• Mon. Jun 27th, 2022

Black Health and Wellness is theme for Black History Month

Contributed by Association for the Study of African American Life and History

When Carter G. Woodson established Negro History Week in 1926, he realized the importance of providing a theme to focus the attention of the public. The intention has never been to dictate or limit the exploration of the Black experience, but to bring to the public’s attention important developments that merit emphasis.

For those interested in the study of identity and ideology, an exploration of the Association for the Study of African American Life and History’s (ASALH) Black History themes is itself instructive. Over the years, the themes reflect changes in how people of African descent in the United States have viewed themselves, the influence of social movements on racial ideologies, and the aspirations of the Black community.

Father of Black History Month Carter G. Woodson. Provided

The changes notwithstanding, the list reveals an overarching continuity in ASALH–our dedication to exploring historical issues of importance to people of African descent and race relations in America.

The theme for 2022 Black History Month is Black Health and Wellness.

The theme for 2022 focuses on the importance of Black Health and Wellness. This theme acknowledges the legacy of not only Black scholars and medical practitioners in Western medicine, but also other ways of knowing (e.g., birthworkers, doulas, midwives, naturopaths, herbalists, etc.) throughout the African Diaspora. The 2022 theme considers activities, rituals and initiatives that Black communities have done to be well.

In order to foster good health and wellness Black people have embarked on self-determination, mutual aid and social support initiatives to build hospitals, medical and nursing schools (i.e. Meharry Medical College, Howard University College of Medicine, Provident Hospital and Training School, Morehouse School of Medicine, etc.) and community clinics. Clinics were established by individuals, grassroots organizations and mutual aid societies, such as the African Union Society, National Association of Colored Women and Black Panther Party, to provide spaces for Black people to counter the economic and health disparities and discrimination that are found at mainstream institutions.

These disparities and anti-Blackness led to communities developing phrases such as “When White folks catch a cold, Black folks get pneumonia.” Initiatives to help decrease disparities have centered several outcomes, including having more diverse practitioners and representation in all segments of the medical and health programs including such as the Ronald E. McNair Scholars. Even the impact of popular culture texts like Doc McStuffins cannot be dismissed.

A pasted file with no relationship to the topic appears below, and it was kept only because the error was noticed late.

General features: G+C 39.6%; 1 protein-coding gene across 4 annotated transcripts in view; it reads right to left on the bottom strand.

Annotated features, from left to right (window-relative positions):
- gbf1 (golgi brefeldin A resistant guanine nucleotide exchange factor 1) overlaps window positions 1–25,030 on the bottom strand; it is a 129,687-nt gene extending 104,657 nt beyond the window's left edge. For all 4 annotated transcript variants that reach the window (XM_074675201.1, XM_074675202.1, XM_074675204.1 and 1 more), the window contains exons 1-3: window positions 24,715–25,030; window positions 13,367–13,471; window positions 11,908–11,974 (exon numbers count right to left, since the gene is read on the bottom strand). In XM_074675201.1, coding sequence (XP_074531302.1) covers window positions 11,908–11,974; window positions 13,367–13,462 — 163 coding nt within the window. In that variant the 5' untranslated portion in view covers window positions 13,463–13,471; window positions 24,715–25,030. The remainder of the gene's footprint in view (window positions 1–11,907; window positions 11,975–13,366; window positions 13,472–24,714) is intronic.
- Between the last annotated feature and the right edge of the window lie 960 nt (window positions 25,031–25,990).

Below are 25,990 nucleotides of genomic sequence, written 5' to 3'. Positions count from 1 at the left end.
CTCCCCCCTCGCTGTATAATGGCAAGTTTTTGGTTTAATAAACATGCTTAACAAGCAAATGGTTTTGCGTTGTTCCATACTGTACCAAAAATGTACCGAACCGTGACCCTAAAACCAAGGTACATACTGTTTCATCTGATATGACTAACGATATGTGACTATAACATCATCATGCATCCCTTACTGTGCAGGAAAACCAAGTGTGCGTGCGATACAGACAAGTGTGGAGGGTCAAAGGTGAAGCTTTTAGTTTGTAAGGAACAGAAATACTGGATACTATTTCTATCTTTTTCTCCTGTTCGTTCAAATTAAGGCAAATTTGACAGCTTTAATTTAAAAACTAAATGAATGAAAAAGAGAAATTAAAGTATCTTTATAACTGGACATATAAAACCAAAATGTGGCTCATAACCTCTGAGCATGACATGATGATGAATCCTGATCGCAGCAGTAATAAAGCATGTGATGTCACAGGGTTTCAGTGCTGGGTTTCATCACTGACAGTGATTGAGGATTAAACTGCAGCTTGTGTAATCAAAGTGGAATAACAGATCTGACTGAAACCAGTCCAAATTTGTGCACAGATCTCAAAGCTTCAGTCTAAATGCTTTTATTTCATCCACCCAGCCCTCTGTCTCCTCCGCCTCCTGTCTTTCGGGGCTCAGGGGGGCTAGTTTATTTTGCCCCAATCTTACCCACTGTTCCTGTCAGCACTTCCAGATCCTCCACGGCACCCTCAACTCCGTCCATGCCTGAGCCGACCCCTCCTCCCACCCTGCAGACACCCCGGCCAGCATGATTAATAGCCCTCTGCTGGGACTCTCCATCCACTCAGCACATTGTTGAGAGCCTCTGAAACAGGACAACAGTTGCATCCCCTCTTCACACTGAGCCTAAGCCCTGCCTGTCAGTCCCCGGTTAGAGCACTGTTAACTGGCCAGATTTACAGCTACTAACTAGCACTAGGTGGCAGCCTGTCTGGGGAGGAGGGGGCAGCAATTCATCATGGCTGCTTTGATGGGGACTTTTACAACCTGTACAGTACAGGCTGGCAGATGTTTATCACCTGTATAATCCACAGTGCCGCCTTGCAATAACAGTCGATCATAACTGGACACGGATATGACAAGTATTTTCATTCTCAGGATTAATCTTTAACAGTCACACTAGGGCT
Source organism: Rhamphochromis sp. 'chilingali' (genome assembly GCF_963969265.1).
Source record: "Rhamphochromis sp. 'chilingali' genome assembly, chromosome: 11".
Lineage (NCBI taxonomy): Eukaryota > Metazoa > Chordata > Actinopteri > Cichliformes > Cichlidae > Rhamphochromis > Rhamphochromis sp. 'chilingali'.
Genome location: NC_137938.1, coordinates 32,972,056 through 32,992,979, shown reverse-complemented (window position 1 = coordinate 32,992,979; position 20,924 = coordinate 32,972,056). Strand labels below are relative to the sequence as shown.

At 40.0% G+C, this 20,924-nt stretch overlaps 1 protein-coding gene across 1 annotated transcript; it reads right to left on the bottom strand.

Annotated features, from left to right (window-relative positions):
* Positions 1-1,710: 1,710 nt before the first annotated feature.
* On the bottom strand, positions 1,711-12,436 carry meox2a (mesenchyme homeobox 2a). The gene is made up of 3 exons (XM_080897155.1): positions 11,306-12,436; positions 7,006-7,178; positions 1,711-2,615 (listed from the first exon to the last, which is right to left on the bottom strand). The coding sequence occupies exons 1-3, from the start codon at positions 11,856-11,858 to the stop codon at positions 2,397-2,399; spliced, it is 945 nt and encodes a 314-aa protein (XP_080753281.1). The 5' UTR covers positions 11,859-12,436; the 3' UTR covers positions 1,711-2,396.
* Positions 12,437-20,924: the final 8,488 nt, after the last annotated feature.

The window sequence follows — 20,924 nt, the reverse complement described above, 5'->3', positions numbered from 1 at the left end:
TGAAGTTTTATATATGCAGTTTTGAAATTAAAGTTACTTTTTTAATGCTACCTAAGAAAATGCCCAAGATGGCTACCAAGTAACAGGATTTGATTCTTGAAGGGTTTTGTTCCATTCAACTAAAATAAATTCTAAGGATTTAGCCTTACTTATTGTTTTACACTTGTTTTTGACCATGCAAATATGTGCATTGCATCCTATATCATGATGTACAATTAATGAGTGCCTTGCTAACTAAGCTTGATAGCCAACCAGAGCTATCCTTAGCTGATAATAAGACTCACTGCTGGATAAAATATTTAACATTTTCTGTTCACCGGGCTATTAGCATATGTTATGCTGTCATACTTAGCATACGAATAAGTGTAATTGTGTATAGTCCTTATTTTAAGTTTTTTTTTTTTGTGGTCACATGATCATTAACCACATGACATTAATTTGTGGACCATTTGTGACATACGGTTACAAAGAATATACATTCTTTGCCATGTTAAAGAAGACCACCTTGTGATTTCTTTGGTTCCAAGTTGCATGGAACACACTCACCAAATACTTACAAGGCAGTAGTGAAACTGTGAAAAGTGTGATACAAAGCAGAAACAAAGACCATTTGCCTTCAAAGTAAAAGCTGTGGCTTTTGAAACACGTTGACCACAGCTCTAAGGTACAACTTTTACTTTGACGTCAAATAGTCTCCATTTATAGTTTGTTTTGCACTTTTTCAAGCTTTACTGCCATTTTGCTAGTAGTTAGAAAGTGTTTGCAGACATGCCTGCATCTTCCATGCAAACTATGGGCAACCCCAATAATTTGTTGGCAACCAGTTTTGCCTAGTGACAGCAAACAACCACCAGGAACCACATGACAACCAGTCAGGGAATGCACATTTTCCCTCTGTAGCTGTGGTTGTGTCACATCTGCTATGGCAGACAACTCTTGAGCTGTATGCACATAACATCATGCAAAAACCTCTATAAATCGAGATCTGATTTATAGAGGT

The rise of fields, such as Public and Community Health and Health Informatics have led to a rise in preventive care and a focus on body positivity, physical exercise, nutrition, exploring other dietary options such as veganism and vegetarianism, and gardening.

Black Health and Wellness not only includes one’s physical body, but also emotional and mental health. At this point in the 21st century, our understanding of Black health and wellness is broader and more nuanced than ever. Social media and podcasts, such as The Read, hosted by Crissle and Kid Fury have normalized talking about mental health and going to therapy as well as initiatives such as Therapy for Black Girls. More of us understand the need to hold down, lift up, center, and fight fiercely for our beloved trans siblings and family. Black girls are doing breathwork, and there are whole yoga studios dedicated to people of color.

Mindful of Sister Audre Lorde’s words, we are doing more to move forward holistically for the betterment of ourselves, our bodies, our relationships, our communities, and our planet.

We are determined to create a platform that shines a light on the multiple facets of Black health and wellness through education and activism. There is much to uncover, amplify, question, and correct.

In the still overhanging shadow of the COVID-19 pandemic, Black people should and do use data and other information-sharing modalities to document, decry, and agitate against the interconnected, intersecting inequalities intentionally baked into systems and structures in the U.S. for no other reason than to curtail, circumscribe, and destroy Black well-being in all forms and Black lives. Moreover, Black communities must look to the past to provide the light for our future, by embracing the rituals, traditions and healing modalities of our ancestors. These ways of knowing require a decolonization of thought and practice.